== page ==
Taxation of Cryptoassets

Crypto Assets

Gains and income from transactions involving cryptocurrency and other digital assets are taxed under UK law.

The applicable taxes will depend on the nature of transactions, on a case-by-case basis, so different rates and reliefs can apply depending on the facts. There is no crypto specific UK tax law (yet) so we rely on the application and interpretation of existing legislation and case law.

HMRC set out their view in the Cryptoassets Manual. This is continuously being reviewed and updated, as is their approach to compliance. Hyder, Director at Hawthorn Tax, was involved in forming HMRC’s view and drafting the first iteration of the Cryptoassets Manual during his time there.

General Rules

HMRC does not treat cryptocurrency as money or currency and this shapes its tax treatment.

Regardless of the type of crypto token, the taxation will depend on how it is used and the relevant facts surrounding it. HMRC uses its information powers to obtain details of UK users directly from crypto exchanges. It is therefore important that you properly consider your tax obligations in relation to your crypto activity, otherwise you risk being charged penalties and interest on any unpaid tax.

There are many different ways profits and gains can arise, some of the more common are:

  1. Buying and selling - gains after any applicable reliefs will generally be subject to capital gains tax. HMRC’s view is that only in exceptional circumstances would it expect individuals to buy and sell cryptoassets with such frequency, level of organisation and sophistication that the activity amounts to a financial trade. If it does form a trade, profits/losses will be subject to income tax rules instead of capital gains tax.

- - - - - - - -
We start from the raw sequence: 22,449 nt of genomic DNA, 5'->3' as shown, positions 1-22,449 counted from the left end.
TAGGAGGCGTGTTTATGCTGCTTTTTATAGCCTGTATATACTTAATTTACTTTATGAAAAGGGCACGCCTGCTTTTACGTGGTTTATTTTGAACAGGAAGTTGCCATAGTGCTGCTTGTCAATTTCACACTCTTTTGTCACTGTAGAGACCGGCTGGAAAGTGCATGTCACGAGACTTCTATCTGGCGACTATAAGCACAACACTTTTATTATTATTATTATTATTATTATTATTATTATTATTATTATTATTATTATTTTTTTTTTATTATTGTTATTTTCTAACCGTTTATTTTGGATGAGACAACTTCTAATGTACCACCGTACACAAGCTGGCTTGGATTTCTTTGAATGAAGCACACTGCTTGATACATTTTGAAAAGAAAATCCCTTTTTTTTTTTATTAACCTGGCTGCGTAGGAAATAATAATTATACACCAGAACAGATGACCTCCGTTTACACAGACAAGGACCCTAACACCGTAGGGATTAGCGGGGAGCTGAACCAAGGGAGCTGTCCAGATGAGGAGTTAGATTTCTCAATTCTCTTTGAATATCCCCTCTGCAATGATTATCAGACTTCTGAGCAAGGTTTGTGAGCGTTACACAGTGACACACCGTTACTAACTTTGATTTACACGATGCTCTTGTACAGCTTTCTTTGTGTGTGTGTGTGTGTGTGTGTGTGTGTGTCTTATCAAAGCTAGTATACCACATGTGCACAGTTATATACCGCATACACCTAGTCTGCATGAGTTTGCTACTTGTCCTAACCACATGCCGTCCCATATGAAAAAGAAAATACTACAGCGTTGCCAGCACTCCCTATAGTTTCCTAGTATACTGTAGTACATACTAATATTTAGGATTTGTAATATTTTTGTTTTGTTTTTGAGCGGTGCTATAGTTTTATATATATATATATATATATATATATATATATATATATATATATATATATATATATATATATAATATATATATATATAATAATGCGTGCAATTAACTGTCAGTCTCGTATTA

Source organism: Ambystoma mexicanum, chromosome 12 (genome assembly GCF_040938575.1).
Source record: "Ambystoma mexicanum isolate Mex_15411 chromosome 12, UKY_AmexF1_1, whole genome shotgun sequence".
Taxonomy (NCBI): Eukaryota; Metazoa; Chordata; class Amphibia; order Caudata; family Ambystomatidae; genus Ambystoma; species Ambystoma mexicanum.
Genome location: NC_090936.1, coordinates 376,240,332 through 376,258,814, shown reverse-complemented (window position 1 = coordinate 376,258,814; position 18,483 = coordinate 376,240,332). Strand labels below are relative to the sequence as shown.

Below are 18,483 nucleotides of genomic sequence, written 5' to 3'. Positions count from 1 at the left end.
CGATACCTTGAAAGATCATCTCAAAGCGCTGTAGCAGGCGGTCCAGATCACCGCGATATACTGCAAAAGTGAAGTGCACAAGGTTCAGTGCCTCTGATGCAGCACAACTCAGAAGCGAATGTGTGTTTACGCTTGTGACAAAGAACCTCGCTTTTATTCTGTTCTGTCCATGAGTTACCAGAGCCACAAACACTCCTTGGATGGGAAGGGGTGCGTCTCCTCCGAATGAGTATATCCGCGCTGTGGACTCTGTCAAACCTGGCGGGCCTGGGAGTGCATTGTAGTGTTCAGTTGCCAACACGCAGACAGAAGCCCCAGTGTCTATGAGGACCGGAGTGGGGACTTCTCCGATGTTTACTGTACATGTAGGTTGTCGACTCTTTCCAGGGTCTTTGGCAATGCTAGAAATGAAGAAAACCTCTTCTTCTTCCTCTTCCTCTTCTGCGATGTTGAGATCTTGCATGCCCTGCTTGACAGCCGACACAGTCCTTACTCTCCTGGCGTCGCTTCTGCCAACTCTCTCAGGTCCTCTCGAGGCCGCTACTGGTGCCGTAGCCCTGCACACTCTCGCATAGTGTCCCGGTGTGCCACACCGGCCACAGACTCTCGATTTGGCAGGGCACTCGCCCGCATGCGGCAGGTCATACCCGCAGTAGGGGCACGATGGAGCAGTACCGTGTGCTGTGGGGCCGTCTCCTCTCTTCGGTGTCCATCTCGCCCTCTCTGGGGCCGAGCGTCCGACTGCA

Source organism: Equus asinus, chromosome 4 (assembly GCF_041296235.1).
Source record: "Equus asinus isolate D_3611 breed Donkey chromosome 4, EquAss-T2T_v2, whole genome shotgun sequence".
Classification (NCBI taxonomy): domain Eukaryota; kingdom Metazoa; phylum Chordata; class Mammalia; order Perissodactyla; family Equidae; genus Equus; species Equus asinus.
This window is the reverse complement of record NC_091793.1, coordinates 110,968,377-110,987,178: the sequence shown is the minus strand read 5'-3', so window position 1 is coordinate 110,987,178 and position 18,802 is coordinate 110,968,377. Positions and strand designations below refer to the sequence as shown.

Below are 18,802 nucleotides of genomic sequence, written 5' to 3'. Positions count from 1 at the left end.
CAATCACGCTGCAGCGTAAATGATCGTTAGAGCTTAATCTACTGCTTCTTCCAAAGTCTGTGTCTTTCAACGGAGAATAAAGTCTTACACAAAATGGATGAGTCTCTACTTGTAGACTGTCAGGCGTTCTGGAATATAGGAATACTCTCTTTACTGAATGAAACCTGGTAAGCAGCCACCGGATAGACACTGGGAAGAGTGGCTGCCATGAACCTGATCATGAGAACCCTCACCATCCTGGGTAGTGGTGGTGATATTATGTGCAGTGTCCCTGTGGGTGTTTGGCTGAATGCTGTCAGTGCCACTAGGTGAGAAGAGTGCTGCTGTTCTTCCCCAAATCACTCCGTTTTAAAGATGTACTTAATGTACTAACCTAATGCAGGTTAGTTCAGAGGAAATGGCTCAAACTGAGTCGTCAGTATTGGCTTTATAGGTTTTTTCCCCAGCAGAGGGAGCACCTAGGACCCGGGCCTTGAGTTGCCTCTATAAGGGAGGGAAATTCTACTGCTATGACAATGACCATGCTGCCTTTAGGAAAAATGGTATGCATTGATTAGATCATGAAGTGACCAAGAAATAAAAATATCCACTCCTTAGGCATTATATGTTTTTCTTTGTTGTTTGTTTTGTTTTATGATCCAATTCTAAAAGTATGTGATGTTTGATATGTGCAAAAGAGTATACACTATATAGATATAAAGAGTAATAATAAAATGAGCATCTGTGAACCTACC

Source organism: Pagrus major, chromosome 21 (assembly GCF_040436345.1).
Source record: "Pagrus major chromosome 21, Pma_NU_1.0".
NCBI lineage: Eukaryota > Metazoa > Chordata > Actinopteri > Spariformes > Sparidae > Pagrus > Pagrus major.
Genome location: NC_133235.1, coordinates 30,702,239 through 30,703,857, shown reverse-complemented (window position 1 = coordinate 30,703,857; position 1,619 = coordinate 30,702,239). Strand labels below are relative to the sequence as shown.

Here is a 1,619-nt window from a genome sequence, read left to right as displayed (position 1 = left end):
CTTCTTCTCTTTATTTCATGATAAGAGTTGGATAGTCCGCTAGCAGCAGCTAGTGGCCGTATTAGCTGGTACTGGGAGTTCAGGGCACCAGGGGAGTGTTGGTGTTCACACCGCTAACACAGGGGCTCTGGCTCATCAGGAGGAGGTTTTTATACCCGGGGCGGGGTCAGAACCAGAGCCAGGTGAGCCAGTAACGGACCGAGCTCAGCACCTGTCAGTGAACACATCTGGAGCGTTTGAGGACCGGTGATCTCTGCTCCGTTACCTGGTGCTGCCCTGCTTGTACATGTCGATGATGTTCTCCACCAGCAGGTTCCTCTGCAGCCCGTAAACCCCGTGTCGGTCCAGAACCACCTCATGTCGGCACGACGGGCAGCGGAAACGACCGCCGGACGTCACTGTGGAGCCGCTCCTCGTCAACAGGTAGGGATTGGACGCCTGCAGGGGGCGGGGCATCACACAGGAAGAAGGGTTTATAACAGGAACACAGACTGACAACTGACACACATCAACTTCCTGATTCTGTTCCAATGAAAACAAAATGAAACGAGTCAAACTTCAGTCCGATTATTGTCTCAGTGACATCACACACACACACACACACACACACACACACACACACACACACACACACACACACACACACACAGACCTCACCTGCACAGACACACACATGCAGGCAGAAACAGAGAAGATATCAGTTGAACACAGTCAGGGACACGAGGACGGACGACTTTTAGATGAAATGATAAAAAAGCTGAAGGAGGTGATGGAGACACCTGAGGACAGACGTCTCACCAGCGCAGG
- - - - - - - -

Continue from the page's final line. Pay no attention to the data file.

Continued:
2. Use in business - if you already run a business, you may make payments in tokens or receive them as income. Generally, the amount you bring into your profit calculation will be the value of the tokens at the date they were incurred/earned.
  3. Fees for verifying transactions - whether it's Proof of Work or Proof of Stake, the income will likely be charged to tax as miscellaneous income and therefore subject to income tax.The evolving nature of cryptoassets means the tax position is evolving too. Tax law must be applied to the facts in each individual case to arrive at the correct assessment. This will usually require a tax professional with relevant experience. We have advised many clients on trading status, taxation of rewards/airdrops, residency, and disputes/discloses with HMRC.

Contact us today to ensure you're calculating and reporting your cryptocurrency properly; and making the most of available reliefs.

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